But the details of SOG's role in the Vietnam war have been shrouded in a lot of myths and legends, mostly because a lot of the official disinformation released during the war has remained public perception in the minds of most people. So even knowing that there were "layers or truth" going on, reading SOG: The Secret Wars of America's Commandos in Vietnam by Major John L. Plaster, three tour SOG veteran, I was blown away by the exploits of these elite commandos. When every battle was an hours or days long running gunfight against an enemy force that outnumbered you a hundred to one (if you were lucky), it's amazing that any SOG team made it out of the jungle alive.
Unfortunately, many did not. The war swallowed whole recon teams without a trace, hundreds of men who disappeared and went MIA, possibly captured, possibly killed - we'll never know for sure. Probably the most eerie part of reading SOG were all the actions that ended with "RT Such and Such was never seen or heard from again" or "One Zero Sgt. Whathisname's body was never found". Even when the fate of SOG members was known, it was often brutal and nasty; men who were blown away, burned up, shot to pieces or plummeting from damaged helicopters. Some years, a SOG base's personnel (typically 40-50 Green Berets and twice as many indigenous allies) would suffer in excess of 100% casualties; every member of the SOG teams had been either killed or wounded, sometimes wounded more than once, or a member was killed, only to have his replacement wounded or killed as well. Casualties also included MIA, and some years, up to half the American casualties would be MIAs.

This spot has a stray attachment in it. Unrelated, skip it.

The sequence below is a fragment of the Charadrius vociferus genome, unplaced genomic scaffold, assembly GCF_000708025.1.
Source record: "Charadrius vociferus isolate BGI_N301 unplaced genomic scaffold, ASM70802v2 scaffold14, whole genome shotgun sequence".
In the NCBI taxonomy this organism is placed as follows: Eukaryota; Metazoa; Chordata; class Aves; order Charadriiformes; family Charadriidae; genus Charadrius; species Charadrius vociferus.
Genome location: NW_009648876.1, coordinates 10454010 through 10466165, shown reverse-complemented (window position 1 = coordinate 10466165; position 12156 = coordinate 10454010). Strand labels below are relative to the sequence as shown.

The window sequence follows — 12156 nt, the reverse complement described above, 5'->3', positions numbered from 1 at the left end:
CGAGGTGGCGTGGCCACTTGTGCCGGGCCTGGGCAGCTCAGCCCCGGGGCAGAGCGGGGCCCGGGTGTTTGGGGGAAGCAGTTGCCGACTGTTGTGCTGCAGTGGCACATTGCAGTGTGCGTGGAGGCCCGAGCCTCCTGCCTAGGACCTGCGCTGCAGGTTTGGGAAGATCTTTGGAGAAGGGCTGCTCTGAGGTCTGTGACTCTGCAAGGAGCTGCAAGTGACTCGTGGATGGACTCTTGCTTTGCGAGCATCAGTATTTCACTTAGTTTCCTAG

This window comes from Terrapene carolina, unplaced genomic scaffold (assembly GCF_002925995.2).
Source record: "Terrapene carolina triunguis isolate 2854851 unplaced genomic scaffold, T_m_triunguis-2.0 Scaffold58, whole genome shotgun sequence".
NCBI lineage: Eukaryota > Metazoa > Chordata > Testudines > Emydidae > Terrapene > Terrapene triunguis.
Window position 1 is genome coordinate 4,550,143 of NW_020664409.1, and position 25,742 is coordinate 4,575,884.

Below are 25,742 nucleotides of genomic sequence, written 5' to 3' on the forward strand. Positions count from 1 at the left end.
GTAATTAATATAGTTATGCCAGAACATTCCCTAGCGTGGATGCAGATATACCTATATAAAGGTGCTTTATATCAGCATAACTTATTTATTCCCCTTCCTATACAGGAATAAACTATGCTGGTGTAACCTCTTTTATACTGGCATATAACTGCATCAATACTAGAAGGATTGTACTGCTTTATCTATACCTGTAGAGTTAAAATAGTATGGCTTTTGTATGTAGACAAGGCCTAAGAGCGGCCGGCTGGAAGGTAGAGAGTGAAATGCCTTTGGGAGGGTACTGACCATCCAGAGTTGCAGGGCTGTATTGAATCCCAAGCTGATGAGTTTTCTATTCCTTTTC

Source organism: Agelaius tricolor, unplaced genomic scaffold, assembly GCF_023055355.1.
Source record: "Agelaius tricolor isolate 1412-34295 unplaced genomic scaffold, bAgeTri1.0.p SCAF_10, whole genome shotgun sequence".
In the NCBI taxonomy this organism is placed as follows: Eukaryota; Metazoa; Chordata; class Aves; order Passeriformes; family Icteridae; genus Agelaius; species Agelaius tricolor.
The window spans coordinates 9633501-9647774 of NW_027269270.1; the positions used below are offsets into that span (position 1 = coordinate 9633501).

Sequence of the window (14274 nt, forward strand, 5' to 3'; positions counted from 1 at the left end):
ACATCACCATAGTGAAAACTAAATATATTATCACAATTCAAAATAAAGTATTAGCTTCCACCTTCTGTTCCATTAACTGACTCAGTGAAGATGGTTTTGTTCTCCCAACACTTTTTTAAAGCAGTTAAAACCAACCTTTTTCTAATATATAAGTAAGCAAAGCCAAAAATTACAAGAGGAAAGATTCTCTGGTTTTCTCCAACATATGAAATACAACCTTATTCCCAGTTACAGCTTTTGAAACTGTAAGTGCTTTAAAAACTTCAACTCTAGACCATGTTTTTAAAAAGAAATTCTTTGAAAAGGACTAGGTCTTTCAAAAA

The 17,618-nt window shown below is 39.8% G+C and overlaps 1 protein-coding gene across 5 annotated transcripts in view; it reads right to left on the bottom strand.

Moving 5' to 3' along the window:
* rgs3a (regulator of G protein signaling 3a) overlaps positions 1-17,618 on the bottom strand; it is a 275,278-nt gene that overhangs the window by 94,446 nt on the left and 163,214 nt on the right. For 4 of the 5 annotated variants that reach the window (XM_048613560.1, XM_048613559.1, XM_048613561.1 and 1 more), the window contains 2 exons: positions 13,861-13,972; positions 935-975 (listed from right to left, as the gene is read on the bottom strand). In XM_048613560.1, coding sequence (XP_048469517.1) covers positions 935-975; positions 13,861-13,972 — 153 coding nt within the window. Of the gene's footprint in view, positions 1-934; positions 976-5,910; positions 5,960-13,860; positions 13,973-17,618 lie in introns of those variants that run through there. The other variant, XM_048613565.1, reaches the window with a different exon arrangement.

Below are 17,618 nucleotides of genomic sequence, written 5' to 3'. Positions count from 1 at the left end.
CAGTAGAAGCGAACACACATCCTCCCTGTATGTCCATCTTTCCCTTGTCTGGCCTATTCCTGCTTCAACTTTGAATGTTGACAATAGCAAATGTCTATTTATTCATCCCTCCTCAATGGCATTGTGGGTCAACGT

On the bright side, however (if you can call it "bright"), many SOG teams did manage to fight their way through impossible odds. Reading this book, so many of these battles are amazingly, mind-blowingly heroic; men fighting through ambushes and evading whole companies of the enemy, suffering mortar and RPG fire, grenades and withering hails of bullets, wounded multiple times and still fighting on for days before daring helicopter crews literally plucked them from the jungle at the end of STABO harnesses. These are the men who earned more medals and commendations per unit than any American military force in the 20th century (and many actions were either denied or had awards downgraded due to their covert nature), and in reading these accounts, you can understand why; kill ratios among SOG teams were some years as high as 150:1, ten times that of the average American military unit. And yet, if a man had survived more than twenty missions, his comrades wondered how he was still alive.
Sadly, the worst part about reading SOG is the jaw-clenching anger you may feel reading about the ways in which SOG operations, especially rescue operations to find POWs and MIAs, were hindered or thwarted by government politicians and senior military brass more concerned with appeasing the enemy or "neutral" (hah!) governments than rescuing their own military men. I can understand when a government says "these are sterile, deniable operations" that there is a risk MIAs and POWs will remain such, but if they can be rescued without public exposure, they should have been. Of all the terrible things that happened during the Vietnam war, I think it was the mishandling of POWs and MIAs that angers me the most. I might be able to forgive a "dirty war", but I can't really forgive preventing able and willing men from doing what it takes to rescue their lost brothers-in-arms.
So, if you have any interest in Vietnam, or in the history of American Special Forces operations, I highly recommend this book. Heart-breaking and pulse-pounding in equal measures, it is an utterly unforgettable read.